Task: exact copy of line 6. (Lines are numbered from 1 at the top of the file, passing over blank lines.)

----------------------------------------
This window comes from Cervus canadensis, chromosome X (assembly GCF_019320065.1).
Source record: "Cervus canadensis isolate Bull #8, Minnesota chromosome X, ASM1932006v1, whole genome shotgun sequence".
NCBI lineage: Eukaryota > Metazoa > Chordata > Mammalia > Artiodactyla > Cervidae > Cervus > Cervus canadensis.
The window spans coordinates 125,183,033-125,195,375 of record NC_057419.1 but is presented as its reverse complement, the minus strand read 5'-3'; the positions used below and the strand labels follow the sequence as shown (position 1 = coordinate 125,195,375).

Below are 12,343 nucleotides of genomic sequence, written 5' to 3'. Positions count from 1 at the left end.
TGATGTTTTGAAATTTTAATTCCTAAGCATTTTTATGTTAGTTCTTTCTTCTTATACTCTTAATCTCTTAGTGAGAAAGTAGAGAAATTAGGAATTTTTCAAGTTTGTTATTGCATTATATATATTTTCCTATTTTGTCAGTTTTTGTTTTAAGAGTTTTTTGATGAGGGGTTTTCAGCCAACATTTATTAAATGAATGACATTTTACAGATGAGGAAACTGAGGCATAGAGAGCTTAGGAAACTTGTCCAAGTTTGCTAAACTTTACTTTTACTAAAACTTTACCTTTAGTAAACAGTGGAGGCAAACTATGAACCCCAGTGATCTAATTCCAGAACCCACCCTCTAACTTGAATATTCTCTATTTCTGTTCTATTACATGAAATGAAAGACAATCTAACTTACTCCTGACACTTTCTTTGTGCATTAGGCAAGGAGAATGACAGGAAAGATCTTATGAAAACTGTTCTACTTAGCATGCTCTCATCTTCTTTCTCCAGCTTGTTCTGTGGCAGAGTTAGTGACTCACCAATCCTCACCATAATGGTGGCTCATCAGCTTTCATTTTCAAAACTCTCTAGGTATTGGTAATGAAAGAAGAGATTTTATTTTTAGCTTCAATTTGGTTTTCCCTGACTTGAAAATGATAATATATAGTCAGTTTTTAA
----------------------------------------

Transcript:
TGATGTTTTGAAATTTTAATTCCTAAGCATTTTTATGTTAGTTCTTTCTTCTTATACTCTTAATCTCTTAGTGAGAAAGTAGAGAAATTAGGAATTTTTCAAGTTTGTTATTGCATTATATATATTTTCCTATTTTGTCAGTTTTTGTTTTAAGAGTTTTTTGATGAGGGGTTTTCAGCCAACATTTATTAAATGAATGACATTTTACAGATGAGGAAACTGAGGCATAGAGAGCTTAGGAAACTTGTCCAAGTTTGCTAAACTTTACTTTTACTAAAACTTTACCTTTAGTAAACAGTGGAGGCAAACTATGAACCCCAGTGATCTAATTCCAGAACCCACCCTCTAACTTGAATATTCTCTATTTCTGTTCTATTACATGAAATGAAAGACAATCTAACTTACTCCTGACACTTTCTTTGTGCATTAGGCAAGGAGAATGACAGGAAAGATCTTATGAAAACTGTTCTACTTAGCATGCTCTCATCTTCTTTCTCCAGCTTGTTCTGTGGCAGAGTTAGTGACTCACCAATCCTCACCATAATGGTGGCTCATCAGCTTTCATTTTCAAAACTCTCTAGGTATTGGTAATGAAAGAAGAGATTTTATTTTTAGCTTCAATTTGGTTTTCCCTGACTTGAAAATGATAATATATAGTCAGTTTTTAA